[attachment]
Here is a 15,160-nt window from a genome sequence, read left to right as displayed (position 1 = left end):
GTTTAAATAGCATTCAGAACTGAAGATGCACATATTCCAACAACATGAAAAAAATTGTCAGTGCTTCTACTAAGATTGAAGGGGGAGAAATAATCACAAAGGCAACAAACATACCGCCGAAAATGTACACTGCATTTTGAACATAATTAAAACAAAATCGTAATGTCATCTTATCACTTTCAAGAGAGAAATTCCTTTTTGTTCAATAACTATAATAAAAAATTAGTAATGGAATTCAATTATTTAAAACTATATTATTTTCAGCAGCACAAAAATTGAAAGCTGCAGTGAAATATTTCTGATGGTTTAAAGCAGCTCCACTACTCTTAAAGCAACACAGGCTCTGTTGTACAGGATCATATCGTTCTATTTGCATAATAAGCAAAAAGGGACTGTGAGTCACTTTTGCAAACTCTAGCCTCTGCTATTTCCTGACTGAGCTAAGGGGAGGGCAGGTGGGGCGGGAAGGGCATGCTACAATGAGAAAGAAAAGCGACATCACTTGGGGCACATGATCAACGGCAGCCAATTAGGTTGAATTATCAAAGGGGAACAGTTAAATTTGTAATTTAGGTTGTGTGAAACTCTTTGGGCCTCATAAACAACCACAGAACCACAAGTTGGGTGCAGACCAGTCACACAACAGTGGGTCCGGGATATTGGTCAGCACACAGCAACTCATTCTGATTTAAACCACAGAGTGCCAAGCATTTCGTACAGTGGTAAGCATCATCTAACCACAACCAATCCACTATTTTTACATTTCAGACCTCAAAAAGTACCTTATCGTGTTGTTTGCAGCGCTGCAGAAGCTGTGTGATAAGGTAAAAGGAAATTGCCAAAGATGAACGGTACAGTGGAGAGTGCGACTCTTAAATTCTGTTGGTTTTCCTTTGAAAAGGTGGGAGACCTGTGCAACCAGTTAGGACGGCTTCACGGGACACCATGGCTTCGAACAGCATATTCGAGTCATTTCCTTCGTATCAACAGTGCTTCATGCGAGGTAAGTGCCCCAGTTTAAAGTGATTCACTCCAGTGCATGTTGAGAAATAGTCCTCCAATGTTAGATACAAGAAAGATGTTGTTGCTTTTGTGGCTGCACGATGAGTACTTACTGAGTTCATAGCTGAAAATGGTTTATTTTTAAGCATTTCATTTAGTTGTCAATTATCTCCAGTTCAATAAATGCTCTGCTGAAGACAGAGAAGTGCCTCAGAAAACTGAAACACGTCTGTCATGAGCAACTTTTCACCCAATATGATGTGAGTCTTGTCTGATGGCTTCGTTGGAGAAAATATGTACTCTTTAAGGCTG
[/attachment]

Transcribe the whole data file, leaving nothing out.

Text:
Here is a 15,160-nt window from a genome sequence, read left to right as displayed (position 1 = left end):
GTTTAAATAGCATTCAGAACTGAAGATGCACATATTCCAACAACATGAAAAAAATTGTCAGTGCTTCTACTAAGATTGAAGGGGGAGAAATAATCACAAAGGCAACAAACATACCGCCGAAAATGTACACTGCATTTTGAACATAATTAAAACAAAATCGTAATGTCATCTTATCACTTTCAAGAGAGAAATTCCTTTTTGTTCAATAACTATAATAAAAAATTAGTAATGGAATTCAATTATTTAAAACTATATTATTTTCAGCAGCACAAAAATTGAAAGCTGCAGTGAAATATTTCTGATGGTTTAAAGCAGCTCCACTACTCTTAAAGCAACACAGGCTCTGTTGTACAGGATCATATCGTTCTATTTGCATAATAAGCAAAAAGGGACTGTGAGTCACTTTTGCAAACTCTAGCCTCTGCTATTTCCTGACTGAGCTAAGGGGAGGGCAGGTGGGGCGGGAAGGGCATGCTACAATGAGAAAGAAAAGCGACATCACTTGGGGCACATGATCAACGGCAGCCAATTAGGTTGAATTATCAAAGGGGAACAGTTAAATTTGTAATTTAGGTTGTGTGAAACTCTTTGGGCCTCATAAACAACCACAGAACCACAAGTTGGGTGCAGACCAGTCACACAACAGTGGGTCCGGGATATTGGTCAGCACACAGCAACTCATTCTGATTTAAACCACAGAGTGCCAAGCATTTCGTACAGTGGTAAGCATCATCTAACCACAACCAATCCACTATTTTTACATTTCAGACCTCAAAAAGTACCTTATCGTGTTGTTTGCAGCGCTGCAGAAGCTGTGTGATAAGGTAAAAGGAAATTGCCAAAGATGAACGGTACAGTGGAGAGTGCGACTCTTAAATTCTGTTGGTTTTCCTTTGAAAAGGTGGGAGACCTGTGCAACCAGTTAGGACGGCTTCACGGGACACCATGGCTTCGAACAGCATATTCGAGTCATTTCCTTCGTATCAACAGTGCTTCATGCGAGGTAAGTGCCCCAGTTTAAAGTGATTCACTCCAGTGCATGTTGAGAAATAGTCCTCCAATGTTAGATACAAGAAAGATGTTGTTGCTTTTGTGGCTGCACGATGAGTACTTACTGAGTTCATAGCTGAAAATGGTTTATTTTTAAGCATTTCATTTAGTTGTCAATTATCTCCAGTTCAATAAATGCTCTGCTGAAGACAGAGAAGTGCCTCAGAAAACTGAAACACGTCTGTCATGAGCAACTTTTCACCCAATATGATGTGAGTCTTGTCTGATGGCTTCGTTGGAGAAAATATGTACTCTTTAAGGCTG